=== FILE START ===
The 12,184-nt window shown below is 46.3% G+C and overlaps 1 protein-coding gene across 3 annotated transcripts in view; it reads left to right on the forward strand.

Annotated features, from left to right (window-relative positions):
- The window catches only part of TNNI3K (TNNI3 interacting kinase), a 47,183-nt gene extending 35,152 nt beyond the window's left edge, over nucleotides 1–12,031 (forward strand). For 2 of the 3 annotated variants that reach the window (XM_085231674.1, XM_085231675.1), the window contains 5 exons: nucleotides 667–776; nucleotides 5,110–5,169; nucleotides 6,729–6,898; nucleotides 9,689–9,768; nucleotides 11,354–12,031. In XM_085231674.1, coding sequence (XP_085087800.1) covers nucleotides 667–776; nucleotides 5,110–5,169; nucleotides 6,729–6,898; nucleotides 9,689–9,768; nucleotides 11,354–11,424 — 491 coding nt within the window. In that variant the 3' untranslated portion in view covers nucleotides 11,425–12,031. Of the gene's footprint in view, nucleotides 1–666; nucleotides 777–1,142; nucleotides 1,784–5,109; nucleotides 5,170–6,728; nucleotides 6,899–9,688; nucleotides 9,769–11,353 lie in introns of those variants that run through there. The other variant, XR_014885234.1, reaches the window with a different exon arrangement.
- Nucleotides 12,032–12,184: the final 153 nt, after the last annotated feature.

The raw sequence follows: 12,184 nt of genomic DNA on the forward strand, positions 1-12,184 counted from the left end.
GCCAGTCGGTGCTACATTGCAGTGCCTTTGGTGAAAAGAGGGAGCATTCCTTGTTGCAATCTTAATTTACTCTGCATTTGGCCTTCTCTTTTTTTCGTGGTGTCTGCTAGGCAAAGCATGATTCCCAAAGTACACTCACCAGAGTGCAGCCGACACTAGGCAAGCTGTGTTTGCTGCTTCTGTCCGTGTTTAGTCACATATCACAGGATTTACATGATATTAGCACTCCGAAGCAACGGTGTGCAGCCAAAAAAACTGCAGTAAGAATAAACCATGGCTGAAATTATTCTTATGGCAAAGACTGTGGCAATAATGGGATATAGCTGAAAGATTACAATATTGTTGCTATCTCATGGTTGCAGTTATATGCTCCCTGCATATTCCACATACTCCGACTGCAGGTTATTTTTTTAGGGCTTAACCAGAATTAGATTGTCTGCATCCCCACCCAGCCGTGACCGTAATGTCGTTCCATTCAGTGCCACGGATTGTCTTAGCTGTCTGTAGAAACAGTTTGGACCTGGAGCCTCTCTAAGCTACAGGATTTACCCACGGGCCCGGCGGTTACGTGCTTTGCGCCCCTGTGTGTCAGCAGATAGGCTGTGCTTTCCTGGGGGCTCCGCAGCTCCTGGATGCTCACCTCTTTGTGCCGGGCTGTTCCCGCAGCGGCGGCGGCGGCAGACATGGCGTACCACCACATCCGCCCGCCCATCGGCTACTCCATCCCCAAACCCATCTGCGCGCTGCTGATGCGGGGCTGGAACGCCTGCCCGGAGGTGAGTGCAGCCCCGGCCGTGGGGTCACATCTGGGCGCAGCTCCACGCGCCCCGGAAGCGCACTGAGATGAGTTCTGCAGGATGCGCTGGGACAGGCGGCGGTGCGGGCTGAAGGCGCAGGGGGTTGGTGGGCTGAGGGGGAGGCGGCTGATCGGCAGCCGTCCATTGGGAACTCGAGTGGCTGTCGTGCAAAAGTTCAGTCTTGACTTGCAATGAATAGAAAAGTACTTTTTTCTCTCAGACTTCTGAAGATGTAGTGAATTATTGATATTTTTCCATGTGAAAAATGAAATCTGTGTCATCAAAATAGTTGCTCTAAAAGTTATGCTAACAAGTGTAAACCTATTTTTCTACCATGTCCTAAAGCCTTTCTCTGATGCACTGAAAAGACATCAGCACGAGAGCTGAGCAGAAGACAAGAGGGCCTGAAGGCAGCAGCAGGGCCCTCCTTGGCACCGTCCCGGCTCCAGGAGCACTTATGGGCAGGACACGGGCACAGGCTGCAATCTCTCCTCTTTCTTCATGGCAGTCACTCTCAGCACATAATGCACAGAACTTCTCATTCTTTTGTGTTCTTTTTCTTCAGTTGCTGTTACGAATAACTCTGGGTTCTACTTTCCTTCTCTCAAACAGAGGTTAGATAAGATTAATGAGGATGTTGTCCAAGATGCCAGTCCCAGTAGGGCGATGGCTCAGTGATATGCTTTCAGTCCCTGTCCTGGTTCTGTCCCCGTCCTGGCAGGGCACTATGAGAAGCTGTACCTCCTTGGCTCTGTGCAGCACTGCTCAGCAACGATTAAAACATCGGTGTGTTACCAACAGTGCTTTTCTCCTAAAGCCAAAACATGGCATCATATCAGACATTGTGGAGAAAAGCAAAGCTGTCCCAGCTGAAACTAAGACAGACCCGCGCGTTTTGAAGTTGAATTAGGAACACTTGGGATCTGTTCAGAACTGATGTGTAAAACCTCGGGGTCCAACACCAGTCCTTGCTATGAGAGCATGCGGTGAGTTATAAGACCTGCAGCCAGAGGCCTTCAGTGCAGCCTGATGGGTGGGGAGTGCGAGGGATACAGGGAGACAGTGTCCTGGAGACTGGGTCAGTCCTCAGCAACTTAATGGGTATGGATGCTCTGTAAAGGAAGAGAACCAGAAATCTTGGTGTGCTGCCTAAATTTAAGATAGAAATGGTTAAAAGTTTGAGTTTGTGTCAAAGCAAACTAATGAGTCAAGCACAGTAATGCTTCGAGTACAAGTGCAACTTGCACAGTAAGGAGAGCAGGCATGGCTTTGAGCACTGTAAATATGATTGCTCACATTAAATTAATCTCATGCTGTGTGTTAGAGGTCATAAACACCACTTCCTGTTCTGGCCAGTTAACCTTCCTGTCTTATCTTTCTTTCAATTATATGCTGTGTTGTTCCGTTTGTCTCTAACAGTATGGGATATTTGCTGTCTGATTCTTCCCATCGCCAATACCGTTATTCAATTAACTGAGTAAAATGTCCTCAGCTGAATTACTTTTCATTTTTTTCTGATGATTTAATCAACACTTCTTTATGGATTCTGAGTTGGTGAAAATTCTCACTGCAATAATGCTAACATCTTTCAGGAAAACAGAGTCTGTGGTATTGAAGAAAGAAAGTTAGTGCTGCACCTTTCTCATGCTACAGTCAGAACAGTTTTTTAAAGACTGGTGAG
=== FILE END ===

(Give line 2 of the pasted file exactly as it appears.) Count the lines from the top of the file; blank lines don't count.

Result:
Annotated features, from left to right (window-relative positions):